I'm working with a program that converts markup to LaTeX documents; customization of the output is limited to defining commands to insert in the preamble. A certain markup construct gets converted to LaTeX of the form:

Here Be Text

(Note that the newline before "Here Be Text" is inserted unconditionally by the converter, even though there is no corresponding newline in the markup.)

I would like to use \foo in the custom preamble to define a fancy header (\lhead{\textsc{\foo}}). The problem is that, due to the newline after \newcommand{\foo}{, the rendered document has a space inserted before "Here Be Text" in the header, so the header text is not flush with the hrule below it. The extra space goes away if a % is manually inserted at the end of \newcommand{\foo}{, but I would prefer not to have to do this.

My question is then: What can I insert in \lhead{\textsc{\foo}} to cause it to expand to \lhead{\textsc{Here Be Text}} instead of \lhead{\textsc{ Here Be Text}}?

A minimum working example of what I'm dealing with:


Here Be Text


Lorem ipsum dolor sit amet, consectetur adipisicing elit, sed do eiusmod tempor
incididunt ut labore et dolore magna aliqua.  Ut enim ad minim veniam, quis
nostrud exercitation ullamco laboris nisi ut aliquip ex ea commodo consequat.
Duis aute irure dolor in reprehenderit in voluptate velit esse cillum dolore eu
fugiat nulla pariatur.  Excepteur sint occaecat cupidatat non proident, sunt in
culpa qui officia deserunt mollit anim id est laborum.

I have no idea what to attempt to fix this; my best idea was:


but that didn't make a difference.

  • Why do you don't want to write {% in your definitions? Your decision will bring more problems if such definitions are used in various other contexts.
    – wipet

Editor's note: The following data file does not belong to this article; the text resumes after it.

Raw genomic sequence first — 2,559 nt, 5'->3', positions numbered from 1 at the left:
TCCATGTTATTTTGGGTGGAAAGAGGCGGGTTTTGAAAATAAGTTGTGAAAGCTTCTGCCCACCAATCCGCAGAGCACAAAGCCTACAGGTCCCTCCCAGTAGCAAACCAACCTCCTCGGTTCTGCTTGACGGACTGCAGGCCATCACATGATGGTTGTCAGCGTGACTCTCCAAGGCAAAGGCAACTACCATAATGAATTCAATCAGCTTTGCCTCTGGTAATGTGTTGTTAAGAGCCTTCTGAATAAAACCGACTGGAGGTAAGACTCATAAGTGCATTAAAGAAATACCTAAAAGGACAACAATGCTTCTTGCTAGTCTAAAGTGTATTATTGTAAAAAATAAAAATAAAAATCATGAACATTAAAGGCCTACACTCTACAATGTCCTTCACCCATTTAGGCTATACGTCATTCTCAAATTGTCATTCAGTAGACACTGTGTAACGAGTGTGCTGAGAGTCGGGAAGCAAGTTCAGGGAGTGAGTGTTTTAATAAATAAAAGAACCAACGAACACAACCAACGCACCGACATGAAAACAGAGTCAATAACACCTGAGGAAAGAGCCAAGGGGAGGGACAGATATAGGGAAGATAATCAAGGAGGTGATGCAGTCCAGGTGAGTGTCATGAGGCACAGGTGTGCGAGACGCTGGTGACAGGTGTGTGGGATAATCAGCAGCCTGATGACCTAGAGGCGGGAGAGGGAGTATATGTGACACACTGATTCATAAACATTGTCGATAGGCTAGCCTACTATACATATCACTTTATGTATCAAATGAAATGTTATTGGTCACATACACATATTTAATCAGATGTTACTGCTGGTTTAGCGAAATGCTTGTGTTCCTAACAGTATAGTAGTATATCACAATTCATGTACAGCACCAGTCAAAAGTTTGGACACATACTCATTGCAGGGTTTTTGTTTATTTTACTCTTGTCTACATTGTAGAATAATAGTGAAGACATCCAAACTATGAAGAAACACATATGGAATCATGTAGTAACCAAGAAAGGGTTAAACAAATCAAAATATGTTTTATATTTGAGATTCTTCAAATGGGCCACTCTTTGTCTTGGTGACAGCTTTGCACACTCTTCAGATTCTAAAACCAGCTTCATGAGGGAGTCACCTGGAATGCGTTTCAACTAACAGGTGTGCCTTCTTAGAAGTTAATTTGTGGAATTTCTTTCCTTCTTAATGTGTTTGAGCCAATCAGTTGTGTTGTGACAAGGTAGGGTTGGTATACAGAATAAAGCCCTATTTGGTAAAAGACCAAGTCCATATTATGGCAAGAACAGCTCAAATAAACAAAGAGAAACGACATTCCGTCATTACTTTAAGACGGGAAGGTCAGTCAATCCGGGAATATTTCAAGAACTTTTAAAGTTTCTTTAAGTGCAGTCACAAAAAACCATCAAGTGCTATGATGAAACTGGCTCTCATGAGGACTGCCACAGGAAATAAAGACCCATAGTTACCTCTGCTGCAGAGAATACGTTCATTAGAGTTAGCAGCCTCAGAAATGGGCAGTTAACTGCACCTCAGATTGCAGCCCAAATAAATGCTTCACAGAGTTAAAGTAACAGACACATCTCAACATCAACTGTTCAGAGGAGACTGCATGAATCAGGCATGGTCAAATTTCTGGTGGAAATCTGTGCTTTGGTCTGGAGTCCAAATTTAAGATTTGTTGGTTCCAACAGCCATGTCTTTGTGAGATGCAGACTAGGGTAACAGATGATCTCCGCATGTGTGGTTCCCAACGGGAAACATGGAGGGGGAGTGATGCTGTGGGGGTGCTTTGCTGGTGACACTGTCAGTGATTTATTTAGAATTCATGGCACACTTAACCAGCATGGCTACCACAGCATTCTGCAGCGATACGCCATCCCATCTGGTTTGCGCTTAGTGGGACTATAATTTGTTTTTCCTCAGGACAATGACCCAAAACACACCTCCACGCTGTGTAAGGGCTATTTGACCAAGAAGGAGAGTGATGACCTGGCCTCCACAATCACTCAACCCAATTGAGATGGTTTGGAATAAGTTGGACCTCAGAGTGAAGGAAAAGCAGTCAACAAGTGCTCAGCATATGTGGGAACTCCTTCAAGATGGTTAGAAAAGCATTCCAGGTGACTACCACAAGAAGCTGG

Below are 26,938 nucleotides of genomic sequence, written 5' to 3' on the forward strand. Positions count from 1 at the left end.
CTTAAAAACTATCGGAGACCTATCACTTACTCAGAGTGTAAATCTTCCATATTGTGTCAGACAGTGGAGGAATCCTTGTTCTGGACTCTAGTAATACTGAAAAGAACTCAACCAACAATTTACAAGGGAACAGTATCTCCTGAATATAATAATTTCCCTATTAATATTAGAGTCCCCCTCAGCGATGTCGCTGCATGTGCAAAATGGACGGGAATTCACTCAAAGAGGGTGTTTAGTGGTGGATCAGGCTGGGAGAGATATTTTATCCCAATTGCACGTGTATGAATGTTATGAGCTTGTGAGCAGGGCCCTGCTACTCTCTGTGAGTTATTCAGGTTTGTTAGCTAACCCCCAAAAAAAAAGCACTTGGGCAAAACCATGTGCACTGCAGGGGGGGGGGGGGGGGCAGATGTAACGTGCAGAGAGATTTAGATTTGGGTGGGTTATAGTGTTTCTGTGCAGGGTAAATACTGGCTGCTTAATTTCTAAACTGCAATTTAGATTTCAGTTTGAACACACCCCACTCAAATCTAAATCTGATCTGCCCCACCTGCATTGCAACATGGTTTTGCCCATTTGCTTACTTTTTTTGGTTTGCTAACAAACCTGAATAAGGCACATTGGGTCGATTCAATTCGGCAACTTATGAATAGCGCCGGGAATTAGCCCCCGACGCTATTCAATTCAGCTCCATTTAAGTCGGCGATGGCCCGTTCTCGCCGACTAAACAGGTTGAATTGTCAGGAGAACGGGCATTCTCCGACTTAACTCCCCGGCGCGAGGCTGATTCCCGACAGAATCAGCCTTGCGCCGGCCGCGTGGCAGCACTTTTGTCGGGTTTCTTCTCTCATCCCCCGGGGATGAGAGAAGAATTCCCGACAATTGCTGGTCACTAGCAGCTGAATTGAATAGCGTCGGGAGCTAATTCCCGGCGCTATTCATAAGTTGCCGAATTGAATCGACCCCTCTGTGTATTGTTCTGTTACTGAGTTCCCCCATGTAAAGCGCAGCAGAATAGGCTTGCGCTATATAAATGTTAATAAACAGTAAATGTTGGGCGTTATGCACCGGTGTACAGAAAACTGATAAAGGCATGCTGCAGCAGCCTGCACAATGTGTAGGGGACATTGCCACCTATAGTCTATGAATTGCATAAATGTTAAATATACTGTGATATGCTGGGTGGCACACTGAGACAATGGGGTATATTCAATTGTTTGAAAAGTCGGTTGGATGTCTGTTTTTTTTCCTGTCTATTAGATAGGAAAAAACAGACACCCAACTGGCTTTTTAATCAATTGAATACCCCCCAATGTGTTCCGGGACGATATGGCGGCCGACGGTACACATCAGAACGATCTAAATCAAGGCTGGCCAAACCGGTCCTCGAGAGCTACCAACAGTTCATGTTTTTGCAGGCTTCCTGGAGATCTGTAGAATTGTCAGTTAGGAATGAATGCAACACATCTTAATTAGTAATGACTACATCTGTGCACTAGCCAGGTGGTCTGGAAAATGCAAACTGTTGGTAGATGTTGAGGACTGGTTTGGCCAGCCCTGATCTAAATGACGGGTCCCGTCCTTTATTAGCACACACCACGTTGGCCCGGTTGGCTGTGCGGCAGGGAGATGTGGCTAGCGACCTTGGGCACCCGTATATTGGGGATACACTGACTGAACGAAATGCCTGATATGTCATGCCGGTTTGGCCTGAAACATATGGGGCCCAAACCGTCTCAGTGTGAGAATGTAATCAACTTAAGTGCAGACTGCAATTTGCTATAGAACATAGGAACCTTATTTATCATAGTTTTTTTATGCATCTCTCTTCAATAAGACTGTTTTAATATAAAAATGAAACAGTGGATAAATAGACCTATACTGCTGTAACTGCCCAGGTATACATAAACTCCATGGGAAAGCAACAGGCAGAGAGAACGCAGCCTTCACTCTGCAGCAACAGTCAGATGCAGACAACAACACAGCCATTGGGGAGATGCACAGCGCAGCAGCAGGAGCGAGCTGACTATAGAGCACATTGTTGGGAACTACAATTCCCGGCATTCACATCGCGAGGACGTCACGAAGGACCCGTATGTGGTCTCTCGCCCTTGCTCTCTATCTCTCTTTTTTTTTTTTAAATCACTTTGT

Jun 29, 2020 at 6:53

3 Answers 3






The \ignorespaces is TeX primitive working at min processor level, this is not problem in this case.

Edit: Another possibility is to temporarily disable making spaces at the end of lines and do your definitions in such environment:

   \newcommand \foo {
   Here Be Text
  • If you look in LaTeX itself, it uses \ignorespaces in many places where such an extra undesired space is prone to occur. Jun 29, 2020 at 7:00

There are a bunch of options. Here are two:

The fancy one

% Define \TrimSpacesApply
\cs_generate_variant:Nn \tl_trim_spaces_apply:nN { V }
\cs_new_eq:NN \TrimSpacesApply \tl_trim_spaces_apply:VN

% Use it

Here \TrimSpacesApply is a copy of \tl_trim_spaces_apply:VN. \tl_trim_spaces_apply:VN will trim the spaces of the first argument (\foo) and pass it as argument to the second (\scshape).

The dirty one:


The \expandafters will expand \romannumeral, and \romannumeral will expand tokens looking for an integer followed by an optional space. \romannumeral will see -`f as the number -102 (you can use any letter you like in place of f), and will expand \foo and consume the leading space. The expansion of \romannumeral-102 will be nothing, because the number is negative.

The notation -`f is used, rather than just -102 in case \foo starts with a number: \romannumeral-1025 expands to nothing, whereas \romannumeral-`f5 expands to 5 (which is correct in your case).


lets you write


Note: this is fragile if \foo can be empty.

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